Farmers’ mental health explored Thursday

CONWAY — Arkansas PBS examines the mental health crisis facing farmers today in “Growing Hope: Combating Stress in Agriculture” at 7 p.m. Thursday, May 26, and livestreaming at

According to the U.S. Center for Disease Control and Prevention, workers in the farming, fishing and forestry industries have some of the highest suicide rates of any occupation. A panel of experts will discuss the deterioration of mental health of the American farmer, which is a silent and overlooked crisis. While most rural communities view farming as a fact of life, and most urbanites never give it a second thought, “Growing Hope” will look at both sides of the mental health crisis facing famers today and offer possible solutions.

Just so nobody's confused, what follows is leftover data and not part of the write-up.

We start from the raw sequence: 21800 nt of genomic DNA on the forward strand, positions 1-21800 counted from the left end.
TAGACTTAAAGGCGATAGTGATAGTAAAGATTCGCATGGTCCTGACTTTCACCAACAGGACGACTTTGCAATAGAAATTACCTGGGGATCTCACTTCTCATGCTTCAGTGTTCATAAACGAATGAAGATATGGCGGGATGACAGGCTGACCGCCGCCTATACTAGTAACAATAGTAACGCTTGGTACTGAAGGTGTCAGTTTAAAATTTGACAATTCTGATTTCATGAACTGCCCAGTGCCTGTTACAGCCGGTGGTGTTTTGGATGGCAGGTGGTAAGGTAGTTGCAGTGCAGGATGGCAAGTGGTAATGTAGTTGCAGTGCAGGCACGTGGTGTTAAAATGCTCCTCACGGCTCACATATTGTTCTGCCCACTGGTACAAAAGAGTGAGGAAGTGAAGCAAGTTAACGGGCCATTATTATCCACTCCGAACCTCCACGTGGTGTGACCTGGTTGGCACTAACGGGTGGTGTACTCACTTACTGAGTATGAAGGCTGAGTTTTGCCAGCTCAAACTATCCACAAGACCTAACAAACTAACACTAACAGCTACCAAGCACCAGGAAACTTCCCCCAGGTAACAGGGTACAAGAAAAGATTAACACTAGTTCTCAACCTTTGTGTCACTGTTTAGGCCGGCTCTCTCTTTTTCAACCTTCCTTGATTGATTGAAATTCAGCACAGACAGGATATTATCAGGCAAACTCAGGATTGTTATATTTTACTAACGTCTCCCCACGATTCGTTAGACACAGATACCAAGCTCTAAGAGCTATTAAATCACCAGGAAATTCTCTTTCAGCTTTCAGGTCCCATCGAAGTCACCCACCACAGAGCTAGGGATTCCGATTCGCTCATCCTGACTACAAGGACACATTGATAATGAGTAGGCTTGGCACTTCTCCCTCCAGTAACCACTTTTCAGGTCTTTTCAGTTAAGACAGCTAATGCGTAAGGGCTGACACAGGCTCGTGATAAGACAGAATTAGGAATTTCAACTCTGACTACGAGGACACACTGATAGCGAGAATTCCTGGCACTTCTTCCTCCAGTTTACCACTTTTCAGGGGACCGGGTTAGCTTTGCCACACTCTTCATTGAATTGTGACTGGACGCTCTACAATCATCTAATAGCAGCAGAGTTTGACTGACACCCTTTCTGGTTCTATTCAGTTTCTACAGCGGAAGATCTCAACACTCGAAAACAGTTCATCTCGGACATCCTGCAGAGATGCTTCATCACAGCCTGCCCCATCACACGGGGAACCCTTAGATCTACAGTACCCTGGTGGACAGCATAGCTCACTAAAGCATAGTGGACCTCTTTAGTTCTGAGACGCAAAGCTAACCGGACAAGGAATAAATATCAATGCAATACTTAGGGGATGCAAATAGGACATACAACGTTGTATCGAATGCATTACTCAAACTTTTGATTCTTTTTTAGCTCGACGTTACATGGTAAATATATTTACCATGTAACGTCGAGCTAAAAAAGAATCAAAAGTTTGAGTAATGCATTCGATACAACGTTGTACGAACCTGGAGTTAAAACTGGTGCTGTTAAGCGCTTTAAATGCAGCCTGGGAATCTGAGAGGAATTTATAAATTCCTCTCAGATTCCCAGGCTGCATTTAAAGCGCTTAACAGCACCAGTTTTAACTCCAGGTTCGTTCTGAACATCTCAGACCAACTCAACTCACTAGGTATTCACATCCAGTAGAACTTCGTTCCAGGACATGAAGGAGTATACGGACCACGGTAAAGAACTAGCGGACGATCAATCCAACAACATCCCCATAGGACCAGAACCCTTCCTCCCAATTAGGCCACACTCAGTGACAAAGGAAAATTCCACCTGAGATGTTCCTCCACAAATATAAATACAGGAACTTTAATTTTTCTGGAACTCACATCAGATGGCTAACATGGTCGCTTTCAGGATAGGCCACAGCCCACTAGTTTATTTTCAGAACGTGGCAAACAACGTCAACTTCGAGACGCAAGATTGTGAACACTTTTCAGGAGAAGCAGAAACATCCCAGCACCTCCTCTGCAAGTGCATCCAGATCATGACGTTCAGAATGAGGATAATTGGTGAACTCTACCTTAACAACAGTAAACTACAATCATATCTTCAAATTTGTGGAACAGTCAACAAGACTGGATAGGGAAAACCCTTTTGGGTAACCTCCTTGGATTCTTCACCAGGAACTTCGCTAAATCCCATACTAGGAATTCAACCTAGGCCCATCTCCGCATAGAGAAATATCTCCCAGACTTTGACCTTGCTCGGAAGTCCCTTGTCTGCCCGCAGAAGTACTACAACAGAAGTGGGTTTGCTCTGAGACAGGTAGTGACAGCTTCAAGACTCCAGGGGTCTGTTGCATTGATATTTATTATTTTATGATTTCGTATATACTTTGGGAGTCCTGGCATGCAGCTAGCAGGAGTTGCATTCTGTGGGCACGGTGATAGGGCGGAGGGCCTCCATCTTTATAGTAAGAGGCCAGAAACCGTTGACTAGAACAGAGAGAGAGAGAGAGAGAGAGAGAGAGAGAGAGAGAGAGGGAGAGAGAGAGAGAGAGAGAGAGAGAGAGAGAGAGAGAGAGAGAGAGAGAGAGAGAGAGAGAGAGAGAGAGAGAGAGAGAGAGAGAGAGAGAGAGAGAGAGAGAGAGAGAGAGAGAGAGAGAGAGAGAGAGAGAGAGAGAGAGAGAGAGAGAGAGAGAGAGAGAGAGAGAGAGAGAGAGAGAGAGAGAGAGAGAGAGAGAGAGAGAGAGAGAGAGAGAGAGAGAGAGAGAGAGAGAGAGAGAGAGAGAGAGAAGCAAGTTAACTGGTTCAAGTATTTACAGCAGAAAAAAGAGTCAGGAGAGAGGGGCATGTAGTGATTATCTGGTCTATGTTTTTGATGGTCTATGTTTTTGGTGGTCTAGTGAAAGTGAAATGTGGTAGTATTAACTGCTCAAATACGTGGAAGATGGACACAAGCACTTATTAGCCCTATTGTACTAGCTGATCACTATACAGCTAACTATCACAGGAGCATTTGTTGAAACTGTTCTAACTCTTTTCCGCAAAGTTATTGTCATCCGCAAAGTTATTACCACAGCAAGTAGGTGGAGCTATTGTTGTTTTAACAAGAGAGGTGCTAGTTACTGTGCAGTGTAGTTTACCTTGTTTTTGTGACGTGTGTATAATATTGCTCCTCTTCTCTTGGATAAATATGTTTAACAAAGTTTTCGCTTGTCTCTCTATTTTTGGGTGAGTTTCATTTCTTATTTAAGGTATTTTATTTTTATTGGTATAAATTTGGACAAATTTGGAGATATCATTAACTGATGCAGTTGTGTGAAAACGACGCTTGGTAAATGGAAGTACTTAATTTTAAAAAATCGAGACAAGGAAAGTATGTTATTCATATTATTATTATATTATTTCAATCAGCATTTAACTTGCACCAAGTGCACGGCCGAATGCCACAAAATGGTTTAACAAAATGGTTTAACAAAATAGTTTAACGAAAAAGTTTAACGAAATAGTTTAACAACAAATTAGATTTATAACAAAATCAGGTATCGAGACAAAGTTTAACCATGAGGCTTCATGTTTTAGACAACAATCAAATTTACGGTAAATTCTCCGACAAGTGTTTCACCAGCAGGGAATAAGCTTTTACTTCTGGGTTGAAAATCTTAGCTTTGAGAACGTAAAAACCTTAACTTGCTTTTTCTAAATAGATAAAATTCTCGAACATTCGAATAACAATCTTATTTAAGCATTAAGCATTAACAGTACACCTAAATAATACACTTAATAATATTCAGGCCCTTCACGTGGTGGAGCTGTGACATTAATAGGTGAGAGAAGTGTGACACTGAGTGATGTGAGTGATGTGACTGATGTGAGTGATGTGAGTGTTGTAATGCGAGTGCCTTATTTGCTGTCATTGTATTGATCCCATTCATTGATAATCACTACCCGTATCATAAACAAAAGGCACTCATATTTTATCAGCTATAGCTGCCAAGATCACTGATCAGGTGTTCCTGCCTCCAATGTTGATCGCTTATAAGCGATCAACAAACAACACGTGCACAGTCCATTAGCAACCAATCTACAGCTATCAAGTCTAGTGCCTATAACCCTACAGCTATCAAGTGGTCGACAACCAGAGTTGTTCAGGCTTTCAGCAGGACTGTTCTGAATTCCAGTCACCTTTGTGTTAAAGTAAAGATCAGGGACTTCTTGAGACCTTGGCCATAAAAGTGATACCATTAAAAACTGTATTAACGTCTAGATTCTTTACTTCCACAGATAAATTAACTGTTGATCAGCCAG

Segments will include: a look at yoga for farmers through a 4-H program, a unique farming method for cutting costs to reduce financial stress, and the QPR method of approaching someone about the topic of suicide.

Featured panelists will be Dr. Brittney Schrick, Ph.D., assistant professor, Family Life Specialist, University of Arkansas Division of Agriculture; Rebecca Simon, Family Life Program associate, UADA; Jessica Angel, Family Counseling Services County Extension agent, UADA, Cleburne County; Amanda Welch, 4-H Youth Development Specialist, Little Rock; and Mandy Davis, therapist, Cornerstone Counseling Clinic, Nashville, Arkansas.

“Growing Hope: Combating Stress in Agriculture” is funded through a Farm and Ranch Stress Assistance Network grant provided by the United States Department of Agriculture National Institute of Food and Agriculture (USDA NIFA), and administered by the Arkansas Department of Agriculture.